The two groups therefore held static protests in different areas of the city.
Pressure and tension
EDL supporters demonstrated at the Urban Gardens area of the city centre, while between 250 and 300 Unite Against Fascism supporters rallied at the Crown Court plaza.
Another 150 people attended an event called Be Bradford – Peaceful Together, at a separate part of the city, Infirmary Fields.
But EDL supporters threw bottles and stones and a smoke bomb over a barrier temporarily erected to separate the two groups.
They were later moved from the area by security forces.
Al Jazeera's Paul Brennan, in Bradford, said: "There is a huge amount of pressure and tension in this city today.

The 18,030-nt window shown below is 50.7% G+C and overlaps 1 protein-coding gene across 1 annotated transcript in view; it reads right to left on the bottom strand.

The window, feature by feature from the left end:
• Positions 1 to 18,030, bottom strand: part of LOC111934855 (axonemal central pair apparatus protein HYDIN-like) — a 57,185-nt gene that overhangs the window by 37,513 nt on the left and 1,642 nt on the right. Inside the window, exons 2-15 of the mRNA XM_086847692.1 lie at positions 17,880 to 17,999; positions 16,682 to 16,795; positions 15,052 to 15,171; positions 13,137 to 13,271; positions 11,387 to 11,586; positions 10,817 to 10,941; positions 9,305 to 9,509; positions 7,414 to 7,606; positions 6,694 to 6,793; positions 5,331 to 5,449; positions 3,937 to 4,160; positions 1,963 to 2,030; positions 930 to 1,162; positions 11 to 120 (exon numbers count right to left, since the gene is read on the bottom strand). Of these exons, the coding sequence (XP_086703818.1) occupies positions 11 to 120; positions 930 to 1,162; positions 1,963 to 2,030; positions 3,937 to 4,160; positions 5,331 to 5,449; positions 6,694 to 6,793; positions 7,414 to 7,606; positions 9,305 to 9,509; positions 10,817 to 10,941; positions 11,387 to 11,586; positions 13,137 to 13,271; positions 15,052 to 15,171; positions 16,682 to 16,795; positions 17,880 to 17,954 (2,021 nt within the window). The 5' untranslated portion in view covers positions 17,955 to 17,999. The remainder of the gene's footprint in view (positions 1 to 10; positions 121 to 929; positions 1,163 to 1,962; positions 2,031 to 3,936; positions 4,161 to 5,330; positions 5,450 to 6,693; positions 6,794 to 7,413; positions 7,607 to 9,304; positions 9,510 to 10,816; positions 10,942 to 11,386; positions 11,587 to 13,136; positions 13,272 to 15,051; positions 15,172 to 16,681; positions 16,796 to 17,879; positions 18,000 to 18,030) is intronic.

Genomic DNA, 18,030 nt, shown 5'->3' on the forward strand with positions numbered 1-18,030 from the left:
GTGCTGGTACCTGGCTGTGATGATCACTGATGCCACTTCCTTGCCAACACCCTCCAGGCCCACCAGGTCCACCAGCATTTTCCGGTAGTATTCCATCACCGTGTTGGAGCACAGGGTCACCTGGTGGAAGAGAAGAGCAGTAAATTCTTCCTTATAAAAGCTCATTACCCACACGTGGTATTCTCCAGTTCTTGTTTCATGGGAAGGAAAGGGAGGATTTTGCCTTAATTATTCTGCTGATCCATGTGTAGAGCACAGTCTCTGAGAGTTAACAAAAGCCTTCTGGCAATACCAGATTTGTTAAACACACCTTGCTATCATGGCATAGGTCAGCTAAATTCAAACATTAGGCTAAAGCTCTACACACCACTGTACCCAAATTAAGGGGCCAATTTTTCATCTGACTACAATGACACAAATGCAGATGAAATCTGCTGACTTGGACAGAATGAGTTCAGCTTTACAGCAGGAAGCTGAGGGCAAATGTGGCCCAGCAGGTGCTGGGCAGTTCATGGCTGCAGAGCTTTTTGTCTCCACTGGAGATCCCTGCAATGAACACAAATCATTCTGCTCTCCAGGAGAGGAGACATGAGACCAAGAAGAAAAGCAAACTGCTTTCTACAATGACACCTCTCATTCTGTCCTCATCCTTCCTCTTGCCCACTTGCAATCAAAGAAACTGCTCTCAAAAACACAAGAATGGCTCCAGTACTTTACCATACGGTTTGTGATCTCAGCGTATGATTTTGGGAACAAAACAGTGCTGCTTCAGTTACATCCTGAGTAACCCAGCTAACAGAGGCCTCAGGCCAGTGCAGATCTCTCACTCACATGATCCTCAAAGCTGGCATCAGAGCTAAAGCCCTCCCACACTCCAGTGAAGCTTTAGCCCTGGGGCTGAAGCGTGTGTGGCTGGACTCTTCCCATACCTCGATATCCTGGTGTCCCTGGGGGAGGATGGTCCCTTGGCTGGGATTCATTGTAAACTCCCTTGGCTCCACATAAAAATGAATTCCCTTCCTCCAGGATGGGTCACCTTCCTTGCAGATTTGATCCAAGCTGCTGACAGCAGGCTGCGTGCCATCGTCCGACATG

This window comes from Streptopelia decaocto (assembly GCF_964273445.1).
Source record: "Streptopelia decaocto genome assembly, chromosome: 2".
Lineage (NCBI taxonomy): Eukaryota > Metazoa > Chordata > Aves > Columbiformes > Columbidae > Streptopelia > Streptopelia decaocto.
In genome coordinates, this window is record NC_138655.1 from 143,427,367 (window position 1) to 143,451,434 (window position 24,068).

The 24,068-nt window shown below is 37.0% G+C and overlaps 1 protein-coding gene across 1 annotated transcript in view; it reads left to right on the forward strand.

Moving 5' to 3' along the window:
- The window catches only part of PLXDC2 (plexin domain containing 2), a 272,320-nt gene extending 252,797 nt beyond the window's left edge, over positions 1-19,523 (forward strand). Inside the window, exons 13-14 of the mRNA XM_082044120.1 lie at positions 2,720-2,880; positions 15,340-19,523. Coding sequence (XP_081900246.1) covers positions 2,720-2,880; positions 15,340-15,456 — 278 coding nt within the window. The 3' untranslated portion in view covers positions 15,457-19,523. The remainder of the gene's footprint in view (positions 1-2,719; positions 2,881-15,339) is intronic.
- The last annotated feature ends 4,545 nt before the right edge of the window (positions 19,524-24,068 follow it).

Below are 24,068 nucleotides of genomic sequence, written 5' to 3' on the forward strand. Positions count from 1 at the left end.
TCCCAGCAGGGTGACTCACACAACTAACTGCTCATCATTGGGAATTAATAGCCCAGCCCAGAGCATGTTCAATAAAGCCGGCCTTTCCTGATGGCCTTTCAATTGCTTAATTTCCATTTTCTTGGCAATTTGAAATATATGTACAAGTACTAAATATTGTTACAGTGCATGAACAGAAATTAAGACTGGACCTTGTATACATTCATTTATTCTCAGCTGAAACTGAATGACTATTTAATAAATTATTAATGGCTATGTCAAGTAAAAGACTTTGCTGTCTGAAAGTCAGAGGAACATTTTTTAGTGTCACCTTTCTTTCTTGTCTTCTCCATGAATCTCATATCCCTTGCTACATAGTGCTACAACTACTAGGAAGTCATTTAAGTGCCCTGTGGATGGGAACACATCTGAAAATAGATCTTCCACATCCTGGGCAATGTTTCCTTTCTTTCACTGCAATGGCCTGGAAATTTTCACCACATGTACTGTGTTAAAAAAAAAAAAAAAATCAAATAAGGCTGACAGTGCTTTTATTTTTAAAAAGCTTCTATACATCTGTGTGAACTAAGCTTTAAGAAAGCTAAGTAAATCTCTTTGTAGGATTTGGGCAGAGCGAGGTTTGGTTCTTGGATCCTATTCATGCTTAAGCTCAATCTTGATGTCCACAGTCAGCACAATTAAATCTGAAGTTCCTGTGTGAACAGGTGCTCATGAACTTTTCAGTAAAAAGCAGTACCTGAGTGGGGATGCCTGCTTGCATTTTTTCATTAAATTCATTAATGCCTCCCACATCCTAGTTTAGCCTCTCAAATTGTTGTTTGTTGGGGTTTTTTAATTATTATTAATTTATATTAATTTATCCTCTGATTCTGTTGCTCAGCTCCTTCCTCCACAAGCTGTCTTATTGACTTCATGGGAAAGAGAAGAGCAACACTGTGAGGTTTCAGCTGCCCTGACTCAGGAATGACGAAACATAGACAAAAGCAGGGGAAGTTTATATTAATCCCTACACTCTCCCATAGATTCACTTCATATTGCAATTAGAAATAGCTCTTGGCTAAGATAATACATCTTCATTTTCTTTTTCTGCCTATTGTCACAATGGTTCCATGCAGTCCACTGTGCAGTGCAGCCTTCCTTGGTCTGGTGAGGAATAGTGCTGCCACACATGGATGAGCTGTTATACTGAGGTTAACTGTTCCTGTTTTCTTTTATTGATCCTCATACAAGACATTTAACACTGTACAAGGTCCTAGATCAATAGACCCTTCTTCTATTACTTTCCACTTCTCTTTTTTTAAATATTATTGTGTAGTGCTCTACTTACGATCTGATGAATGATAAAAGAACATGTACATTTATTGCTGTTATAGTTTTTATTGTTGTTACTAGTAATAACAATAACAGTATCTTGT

"Not least because of the echoes of the 2001 race riots. They have left a lasting scar on this city and there was a real expectation that today might be a repeat of those riots."
'Opposing the Taliban'
Analysts have drawn connections between the EDL, which was formed about 18 months ago, and the British National Party.
The EDL deny this and accusations that the group is racist or fascist. Rather it has said that it is simply against the Taliban and extreme forms of Islam.
"Frankly, you can take that with a pinch of salt," Brennan said.
"Because the evidence is in what they do rather than what they say. And what they do is certainly very indicative of a far-right organisation which has much wider political aims than simply extreme Islam," he said.
Bradford is about 78 per cent white and 12 per cent ethnic minorities, predominately Pakistani. However, in some areas of the city the Pakistani population make up more than 60 per cent of inhabitants.
About 190 people were given sentences after the 2001 riots.